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Daniel Briere on starting up an ECHL franchise, his future in management (PHT Q&A)

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It didn’t take long for Danny Briere to get back into hockey following his August 2015 retirement. Two months later, he was working for the Philadelphia Flyers learning the ropes of management under the guidance of Paul Holmgren.

That experience prepped him for the next step in his post-playing career: management.

This past summer, Comcast Spectacor, parent company of the Flyers, bought the ECHL’s Alaska Aces, who were ceasing operations, and moved them to Portland and renamed them the Maine Mariners. Briere was named vice president of hockey operations and has been helping the franchise get prepared for its start for the 2018-19 season.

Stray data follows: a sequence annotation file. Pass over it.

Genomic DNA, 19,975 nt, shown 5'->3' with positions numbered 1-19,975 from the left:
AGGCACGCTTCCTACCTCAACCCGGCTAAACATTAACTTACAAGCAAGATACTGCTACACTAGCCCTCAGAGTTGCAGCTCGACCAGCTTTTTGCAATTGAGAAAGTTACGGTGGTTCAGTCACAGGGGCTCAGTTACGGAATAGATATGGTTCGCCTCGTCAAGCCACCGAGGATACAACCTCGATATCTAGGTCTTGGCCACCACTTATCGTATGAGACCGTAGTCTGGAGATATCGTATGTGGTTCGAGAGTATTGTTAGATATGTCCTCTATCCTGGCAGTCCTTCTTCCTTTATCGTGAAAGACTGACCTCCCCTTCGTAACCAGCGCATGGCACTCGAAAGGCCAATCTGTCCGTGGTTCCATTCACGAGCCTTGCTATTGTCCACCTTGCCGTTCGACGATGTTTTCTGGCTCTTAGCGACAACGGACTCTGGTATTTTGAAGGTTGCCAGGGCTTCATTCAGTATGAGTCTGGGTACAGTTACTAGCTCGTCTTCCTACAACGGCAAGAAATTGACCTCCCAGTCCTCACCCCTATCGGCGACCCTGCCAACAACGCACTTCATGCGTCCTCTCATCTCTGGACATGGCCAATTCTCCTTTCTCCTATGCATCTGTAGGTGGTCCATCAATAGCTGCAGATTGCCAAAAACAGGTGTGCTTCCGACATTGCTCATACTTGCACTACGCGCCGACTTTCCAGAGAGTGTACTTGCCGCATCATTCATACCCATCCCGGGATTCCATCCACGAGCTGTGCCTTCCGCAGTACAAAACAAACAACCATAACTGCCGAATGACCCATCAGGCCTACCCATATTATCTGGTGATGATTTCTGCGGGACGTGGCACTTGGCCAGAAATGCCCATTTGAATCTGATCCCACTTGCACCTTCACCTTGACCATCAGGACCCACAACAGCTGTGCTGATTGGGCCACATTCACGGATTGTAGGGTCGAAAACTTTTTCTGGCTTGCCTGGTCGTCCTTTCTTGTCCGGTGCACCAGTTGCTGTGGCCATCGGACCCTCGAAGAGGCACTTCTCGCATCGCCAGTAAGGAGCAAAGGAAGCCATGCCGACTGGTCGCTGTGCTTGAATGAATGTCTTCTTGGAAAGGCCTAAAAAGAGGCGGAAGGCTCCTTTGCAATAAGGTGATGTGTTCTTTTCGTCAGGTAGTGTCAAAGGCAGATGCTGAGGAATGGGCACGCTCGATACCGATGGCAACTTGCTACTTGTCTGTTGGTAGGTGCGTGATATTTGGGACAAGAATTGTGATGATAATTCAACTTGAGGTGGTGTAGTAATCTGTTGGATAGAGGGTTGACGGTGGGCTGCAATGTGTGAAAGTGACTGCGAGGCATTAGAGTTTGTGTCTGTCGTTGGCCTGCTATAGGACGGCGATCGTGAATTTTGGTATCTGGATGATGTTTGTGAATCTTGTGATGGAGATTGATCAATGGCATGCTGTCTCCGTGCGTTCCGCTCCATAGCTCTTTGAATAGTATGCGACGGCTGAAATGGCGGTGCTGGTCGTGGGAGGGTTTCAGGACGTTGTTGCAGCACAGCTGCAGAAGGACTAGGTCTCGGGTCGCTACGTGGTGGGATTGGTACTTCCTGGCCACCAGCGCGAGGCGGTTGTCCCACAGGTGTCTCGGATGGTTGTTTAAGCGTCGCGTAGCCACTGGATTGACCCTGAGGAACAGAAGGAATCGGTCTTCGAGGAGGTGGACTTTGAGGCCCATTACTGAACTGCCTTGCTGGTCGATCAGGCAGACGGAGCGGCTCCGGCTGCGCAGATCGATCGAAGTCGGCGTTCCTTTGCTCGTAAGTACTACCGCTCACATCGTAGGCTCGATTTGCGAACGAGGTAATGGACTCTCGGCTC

Portland had AHL hockey as recently as two years ago, but the Pirates were sold and moved to Springfield, Mass., which caught many in the community by surprise. Briere and his staff have been working to re-connect with the fanbase. They also now have a head coach after hiring Riley Armstrong. And while the franchise is owned by Comcast Spectacor, the Mariners are not affiliated with the Flyers or any NHL team at the moment.

We recently spoke to Briere about his move into management, what a day in his life looks like now and his future working in hockey.

Enjoy.

Q. How did this opportunity with Mariners come about?